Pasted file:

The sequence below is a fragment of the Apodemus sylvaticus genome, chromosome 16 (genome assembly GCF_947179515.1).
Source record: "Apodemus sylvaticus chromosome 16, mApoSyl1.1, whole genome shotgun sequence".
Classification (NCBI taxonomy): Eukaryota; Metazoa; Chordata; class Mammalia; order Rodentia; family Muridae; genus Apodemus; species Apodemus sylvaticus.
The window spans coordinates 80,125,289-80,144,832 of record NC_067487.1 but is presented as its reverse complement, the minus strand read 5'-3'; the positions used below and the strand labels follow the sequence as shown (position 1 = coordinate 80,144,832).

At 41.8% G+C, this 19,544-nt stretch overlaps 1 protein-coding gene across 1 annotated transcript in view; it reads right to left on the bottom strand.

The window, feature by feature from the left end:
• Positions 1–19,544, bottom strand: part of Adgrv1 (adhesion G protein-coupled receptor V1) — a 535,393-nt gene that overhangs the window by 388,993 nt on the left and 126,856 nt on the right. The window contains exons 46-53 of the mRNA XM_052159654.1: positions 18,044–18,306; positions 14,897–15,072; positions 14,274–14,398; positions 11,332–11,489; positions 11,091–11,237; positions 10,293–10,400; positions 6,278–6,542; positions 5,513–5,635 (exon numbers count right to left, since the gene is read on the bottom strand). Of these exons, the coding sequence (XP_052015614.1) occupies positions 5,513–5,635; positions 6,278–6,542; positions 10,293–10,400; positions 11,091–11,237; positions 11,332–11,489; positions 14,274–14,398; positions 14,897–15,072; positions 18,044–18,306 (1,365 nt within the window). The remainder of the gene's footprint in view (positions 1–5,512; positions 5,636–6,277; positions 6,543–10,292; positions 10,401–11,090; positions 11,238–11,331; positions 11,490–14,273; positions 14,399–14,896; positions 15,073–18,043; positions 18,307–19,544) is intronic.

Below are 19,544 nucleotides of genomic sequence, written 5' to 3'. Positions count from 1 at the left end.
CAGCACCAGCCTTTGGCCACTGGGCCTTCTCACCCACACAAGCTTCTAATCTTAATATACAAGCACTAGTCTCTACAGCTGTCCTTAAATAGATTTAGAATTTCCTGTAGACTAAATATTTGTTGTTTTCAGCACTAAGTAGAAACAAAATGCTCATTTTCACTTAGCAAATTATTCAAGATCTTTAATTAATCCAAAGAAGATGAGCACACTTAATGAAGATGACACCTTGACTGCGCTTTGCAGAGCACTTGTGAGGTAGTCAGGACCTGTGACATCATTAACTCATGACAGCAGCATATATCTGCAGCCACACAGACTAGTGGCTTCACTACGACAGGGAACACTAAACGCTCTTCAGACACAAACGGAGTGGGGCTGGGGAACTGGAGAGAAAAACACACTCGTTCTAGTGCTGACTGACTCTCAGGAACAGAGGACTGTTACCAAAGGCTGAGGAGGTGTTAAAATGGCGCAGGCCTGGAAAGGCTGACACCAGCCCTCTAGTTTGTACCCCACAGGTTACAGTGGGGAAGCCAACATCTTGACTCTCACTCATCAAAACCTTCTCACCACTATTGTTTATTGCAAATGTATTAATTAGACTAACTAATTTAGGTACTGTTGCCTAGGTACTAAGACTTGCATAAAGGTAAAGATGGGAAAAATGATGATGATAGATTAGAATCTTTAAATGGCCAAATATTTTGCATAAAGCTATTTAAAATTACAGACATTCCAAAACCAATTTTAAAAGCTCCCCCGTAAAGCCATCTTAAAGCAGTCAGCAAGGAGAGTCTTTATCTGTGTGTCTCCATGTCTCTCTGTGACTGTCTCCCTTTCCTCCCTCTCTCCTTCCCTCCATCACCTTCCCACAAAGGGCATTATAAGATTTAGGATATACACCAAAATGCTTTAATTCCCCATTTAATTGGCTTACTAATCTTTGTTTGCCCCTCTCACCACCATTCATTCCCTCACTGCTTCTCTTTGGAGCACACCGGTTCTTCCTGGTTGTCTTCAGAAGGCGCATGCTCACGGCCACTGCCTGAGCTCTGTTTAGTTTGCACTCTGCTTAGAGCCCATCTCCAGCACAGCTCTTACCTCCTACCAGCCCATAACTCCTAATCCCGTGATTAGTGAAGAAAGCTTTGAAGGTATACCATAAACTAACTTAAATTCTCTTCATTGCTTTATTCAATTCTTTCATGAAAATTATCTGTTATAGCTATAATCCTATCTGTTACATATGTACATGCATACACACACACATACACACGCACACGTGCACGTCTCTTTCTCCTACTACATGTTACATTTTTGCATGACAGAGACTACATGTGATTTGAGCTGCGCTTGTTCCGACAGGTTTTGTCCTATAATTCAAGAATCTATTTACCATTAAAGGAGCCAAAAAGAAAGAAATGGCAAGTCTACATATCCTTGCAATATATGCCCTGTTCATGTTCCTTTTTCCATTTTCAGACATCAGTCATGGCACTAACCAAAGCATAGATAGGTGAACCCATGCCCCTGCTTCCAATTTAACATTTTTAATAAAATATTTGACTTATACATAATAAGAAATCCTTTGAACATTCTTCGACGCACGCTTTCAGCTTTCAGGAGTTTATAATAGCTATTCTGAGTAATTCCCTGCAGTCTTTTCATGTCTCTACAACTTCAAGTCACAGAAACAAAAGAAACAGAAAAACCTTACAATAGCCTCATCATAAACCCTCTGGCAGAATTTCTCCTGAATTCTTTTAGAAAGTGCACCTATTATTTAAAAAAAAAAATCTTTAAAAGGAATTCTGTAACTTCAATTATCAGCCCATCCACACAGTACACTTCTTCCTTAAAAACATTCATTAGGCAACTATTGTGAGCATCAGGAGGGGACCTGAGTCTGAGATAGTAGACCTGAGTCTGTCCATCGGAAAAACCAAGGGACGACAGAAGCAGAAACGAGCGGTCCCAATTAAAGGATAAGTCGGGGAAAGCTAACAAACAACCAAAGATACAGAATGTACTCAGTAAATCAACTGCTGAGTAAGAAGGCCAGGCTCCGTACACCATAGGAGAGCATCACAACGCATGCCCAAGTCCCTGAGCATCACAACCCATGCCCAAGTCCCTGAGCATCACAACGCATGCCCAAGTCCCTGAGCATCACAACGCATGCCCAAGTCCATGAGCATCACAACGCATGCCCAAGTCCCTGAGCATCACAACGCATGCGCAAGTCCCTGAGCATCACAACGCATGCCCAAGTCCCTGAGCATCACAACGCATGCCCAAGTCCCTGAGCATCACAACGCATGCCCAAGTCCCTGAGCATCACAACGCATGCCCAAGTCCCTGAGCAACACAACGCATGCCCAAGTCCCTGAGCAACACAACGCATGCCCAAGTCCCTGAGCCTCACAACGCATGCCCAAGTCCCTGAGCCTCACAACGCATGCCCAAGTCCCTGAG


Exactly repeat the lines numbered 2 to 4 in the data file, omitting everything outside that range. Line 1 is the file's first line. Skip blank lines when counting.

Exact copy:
Source record: "Apodemus sylvaticus chromosome 16, mApoSyl1.1, whole genome shotgun sequence".
Classification (NCBI taxonomy): Eukaryota; Metazoa; Chordata; class Mammalia; order Rodentia; family Muridae; genus Apodemus; species Apodemus sylvaticus.
The window spans coordinates 80,125,289-80,144,832 of record NC_067487.1 but is presented as its reverse complement, the minus strand read 5'-3'; the positions used below and the strand labels follow the sequence as shown (position 1 = coordinate 80,144,832).